Nylon strings have less power and less treble response so an integral part of fan bracing is the lower transverse brace (the brace that goes across the top below the soundhole). This limits larger top movement to the lower bout and helps focus the limited energy of nylon strings instead of dissipating it through the entire top. The fans then inhibit some of the front/back bridge rocking in favor of end to end rocking which increases treble response and projection.

Kekani
12-22-2013, 12:34 PM
I was contemplating whether to add or not to this thread. First off, my comments are based on memory, and may be completely wrong, so please check my statements for accuracy, which I received 2nd hand (from a very knowledgeable source, and who's book I've been waiting for 10 years to come out, as he's getting older, not sure if its ever going to happen), who probably received it 2nd or 3rd hand (you can do the math) from either his father or grandfather.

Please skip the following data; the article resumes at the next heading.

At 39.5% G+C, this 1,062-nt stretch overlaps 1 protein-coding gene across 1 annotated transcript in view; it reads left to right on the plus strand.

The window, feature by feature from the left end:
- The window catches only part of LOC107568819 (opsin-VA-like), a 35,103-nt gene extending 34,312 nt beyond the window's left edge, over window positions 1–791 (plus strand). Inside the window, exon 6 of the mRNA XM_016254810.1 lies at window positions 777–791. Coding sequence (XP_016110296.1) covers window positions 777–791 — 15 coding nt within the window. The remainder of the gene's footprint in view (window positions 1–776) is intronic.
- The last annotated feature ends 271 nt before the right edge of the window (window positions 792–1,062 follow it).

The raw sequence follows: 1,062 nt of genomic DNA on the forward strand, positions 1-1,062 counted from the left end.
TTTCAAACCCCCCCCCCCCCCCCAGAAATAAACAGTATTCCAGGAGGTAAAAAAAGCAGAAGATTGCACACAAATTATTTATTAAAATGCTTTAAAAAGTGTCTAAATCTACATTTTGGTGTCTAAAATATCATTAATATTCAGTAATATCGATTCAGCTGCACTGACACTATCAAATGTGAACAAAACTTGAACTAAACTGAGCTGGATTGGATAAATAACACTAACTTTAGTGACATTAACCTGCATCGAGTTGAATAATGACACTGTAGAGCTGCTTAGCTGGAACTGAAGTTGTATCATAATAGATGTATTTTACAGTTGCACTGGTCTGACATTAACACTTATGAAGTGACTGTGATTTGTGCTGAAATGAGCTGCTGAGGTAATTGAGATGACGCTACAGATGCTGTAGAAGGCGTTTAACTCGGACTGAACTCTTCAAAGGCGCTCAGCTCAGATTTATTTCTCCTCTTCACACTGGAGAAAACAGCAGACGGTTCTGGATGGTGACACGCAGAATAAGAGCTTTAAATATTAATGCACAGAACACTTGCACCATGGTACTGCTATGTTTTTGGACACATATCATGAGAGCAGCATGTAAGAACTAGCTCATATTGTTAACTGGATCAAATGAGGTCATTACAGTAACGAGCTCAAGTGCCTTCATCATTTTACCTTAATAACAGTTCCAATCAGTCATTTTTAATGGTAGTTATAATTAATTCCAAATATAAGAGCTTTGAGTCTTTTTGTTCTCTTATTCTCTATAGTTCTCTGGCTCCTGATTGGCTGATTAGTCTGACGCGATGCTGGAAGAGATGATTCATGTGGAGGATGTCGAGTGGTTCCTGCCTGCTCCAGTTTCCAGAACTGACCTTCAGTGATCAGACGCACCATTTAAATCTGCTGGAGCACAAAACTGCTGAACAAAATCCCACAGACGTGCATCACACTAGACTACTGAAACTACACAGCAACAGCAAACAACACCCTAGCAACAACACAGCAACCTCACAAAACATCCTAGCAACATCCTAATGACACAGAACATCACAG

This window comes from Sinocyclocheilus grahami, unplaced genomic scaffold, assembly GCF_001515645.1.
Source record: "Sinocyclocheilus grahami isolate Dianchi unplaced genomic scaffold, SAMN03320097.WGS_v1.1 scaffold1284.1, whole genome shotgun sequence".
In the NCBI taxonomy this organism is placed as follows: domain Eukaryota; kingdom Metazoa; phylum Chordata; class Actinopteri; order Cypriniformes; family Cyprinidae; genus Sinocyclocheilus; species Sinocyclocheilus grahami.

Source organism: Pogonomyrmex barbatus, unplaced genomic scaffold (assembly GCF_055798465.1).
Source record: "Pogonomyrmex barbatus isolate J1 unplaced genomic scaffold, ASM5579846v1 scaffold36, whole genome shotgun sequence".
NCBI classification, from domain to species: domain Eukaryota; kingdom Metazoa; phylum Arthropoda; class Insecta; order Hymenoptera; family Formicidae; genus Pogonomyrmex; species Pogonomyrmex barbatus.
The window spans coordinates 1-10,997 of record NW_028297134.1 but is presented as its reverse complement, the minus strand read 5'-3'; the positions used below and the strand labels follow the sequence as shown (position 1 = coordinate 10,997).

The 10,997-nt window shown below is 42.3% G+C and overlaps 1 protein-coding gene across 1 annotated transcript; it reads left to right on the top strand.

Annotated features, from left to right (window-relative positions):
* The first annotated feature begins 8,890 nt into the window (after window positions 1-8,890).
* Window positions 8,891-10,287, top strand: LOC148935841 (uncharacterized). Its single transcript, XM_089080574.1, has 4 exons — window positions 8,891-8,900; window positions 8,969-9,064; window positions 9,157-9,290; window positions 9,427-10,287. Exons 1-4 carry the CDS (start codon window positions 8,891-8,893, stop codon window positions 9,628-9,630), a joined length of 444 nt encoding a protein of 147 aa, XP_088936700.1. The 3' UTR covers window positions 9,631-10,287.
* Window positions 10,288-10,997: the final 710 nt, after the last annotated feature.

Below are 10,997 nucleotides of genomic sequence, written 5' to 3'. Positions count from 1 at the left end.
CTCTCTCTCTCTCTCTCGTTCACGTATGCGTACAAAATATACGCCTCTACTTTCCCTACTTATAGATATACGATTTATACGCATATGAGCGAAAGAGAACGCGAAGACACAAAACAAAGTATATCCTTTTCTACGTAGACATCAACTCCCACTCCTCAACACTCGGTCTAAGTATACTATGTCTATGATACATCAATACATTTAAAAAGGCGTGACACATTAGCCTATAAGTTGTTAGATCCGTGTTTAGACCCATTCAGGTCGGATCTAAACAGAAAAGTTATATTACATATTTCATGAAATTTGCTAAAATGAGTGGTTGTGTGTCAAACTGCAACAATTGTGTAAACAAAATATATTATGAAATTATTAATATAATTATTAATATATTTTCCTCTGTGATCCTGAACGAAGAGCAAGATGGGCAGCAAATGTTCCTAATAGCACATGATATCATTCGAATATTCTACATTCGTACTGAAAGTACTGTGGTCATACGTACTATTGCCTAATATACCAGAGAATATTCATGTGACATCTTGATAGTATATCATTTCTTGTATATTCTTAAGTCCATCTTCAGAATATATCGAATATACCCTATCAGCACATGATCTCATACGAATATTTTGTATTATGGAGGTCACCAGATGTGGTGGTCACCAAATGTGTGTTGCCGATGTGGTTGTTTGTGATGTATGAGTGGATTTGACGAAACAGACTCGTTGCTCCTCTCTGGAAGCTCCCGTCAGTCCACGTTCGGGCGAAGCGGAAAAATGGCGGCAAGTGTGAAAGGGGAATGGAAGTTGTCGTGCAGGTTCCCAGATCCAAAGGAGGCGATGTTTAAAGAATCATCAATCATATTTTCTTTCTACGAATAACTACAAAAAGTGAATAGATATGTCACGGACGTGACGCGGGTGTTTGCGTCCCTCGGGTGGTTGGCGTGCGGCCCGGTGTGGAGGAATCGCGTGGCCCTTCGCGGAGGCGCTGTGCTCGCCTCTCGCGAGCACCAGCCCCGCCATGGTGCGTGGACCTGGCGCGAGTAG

Martin's initial foray in to the `ukulele was based on their success with their guitars, hence the X-brace.
Side note: very rare, keep it.
Realizing that the X-brace was too stiff (as Duane stated), Martin then got the Nunes connection. I'm not clear on the details, but I think they were friends.

Either way, Martin started the fan brace, and this I remember clearly, "the early Martin's were basically Nunes `ukulele" which basically continued on.

You guys can take this for what its worth. Its what I believe is correct, and will share with my kids.

Johnny GDS
12-22-2013, 04:37 PM
I was contemplating whether to add or not to this thread. First off, my comments are based on memory, and may be completely wrong, so please check my statements for accuracy, which I received 2nd hand (from a very knowledgeable source, and who's book I've been waiting for 10 years to come out, as he's getting older, not sure if its ever going to happen), who probably received it 2nd or 3rd hand (you can do the math) from either his father or grandfather.

Martin's initial foray in to the `ukulele was based on their success with their guitars, hence the X-brace.
Side note: very rare, keep it.
Realizing that the X-brace was too stiff (as Duane stated), Martin then got the Nunes connection. I'm not clear on the details, but I think they were friends.